Monday, July 26, 2010

The Perils of Alignment

Dan Willingham:

A tall order, but without such a measure, we can predict that in about five years NAEP scores will not have moved much, and the mutterings will begin. In another five years we’ll have bounced on to the next fix.

I think there is good reason to think NAEP scores will go up, because the Common Core assessments are likely to be more closely aligned with NAEP, and thus test prep for Common Core will be more directly relevant to preparation for NAEP.

The more alignment there is, the less data. If graduation is based on achievement on Common Core assessments, college admissions and the difficulty of entry-level college courses aligned to CCRS, NAEP and Common Core assessments in alignment, then test scores, grad rates, and college enrollment and success rates should converge, which will lead to fewer checkpoints on the real preparedness of students, not more.


Claus von Zastrow said...

Perhaps. Champions of NAEP see its value as an audit test, so lack of alignment can uphold that goal. But NAEP also is too broad to be easily gamed (or so the story goes), so it could retain much of its value as an audit tool.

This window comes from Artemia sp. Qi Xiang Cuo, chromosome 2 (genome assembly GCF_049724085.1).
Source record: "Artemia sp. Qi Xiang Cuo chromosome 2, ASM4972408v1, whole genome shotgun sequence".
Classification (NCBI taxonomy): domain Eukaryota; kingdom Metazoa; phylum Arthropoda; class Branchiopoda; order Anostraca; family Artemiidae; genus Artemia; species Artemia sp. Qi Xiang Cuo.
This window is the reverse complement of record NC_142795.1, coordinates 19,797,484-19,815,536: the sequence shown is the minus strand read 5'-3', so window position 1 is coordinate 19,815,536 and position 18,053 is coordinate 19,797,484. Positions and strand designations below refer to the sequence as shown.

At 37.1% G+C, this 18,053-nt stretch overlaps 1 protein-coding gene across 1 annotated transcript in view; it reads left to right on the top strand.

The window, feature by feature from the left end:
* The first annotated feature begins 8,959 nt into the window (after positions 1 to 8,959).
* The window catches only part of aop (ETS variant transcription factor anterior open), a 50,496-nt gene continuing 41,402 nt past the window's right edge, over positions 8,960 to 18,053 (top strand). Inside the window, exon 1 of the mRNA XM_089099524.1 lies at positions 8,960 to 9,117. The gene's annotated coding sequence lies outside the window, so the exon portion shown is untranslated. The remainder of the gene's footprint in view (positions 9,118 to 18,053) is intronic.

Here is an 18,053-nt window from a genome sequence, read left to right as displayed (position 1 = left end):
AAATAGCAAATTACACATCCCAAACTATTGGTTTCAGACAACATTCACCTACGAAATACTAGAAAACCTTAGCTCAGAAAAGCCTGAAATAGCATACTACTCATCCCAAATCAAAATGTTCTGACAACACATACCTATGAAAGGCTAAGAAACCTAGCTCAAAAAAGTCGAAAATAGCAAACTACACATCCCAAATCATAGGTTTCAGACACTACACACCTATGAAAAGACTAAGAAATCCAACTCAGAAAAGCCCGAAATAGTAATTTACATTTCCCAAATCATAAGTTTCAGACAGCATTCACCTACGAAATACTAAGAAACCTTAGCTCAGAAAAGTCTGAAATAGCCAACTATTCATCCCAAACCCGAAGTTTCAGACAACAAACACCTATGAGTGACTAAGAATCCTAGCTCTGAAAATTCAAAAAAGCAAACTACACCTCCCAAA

Also, if NAEP scores go up, state test scores go up AND college success rates go up, might that not validate NAEP and the state tests? My big worry would be that college success rates would go nowhere even after state test scores climb.

Tom Hoffman said...

Then the question becomes, who's wrong, all the tests and assessments, or the colleges?

Jason said...

Alignment is a good thing, if that alignment is to our ultimate goal for students.

If colleges are happier to get students with the set of knowledge in the Common Core and on the NAEP (i.e. these students are more likely to be successful than those taught a different set of material), then this alignment is good.

If this doesn't prepare students any better to handle college level courses or be competitive in the workplace, then it's not alignment that went wrong but what we're aligned too.

It's true that you can "lose" some external validation data, but that matters much more when the issue is misalignment between curriculum, assessment, and desired outcomes.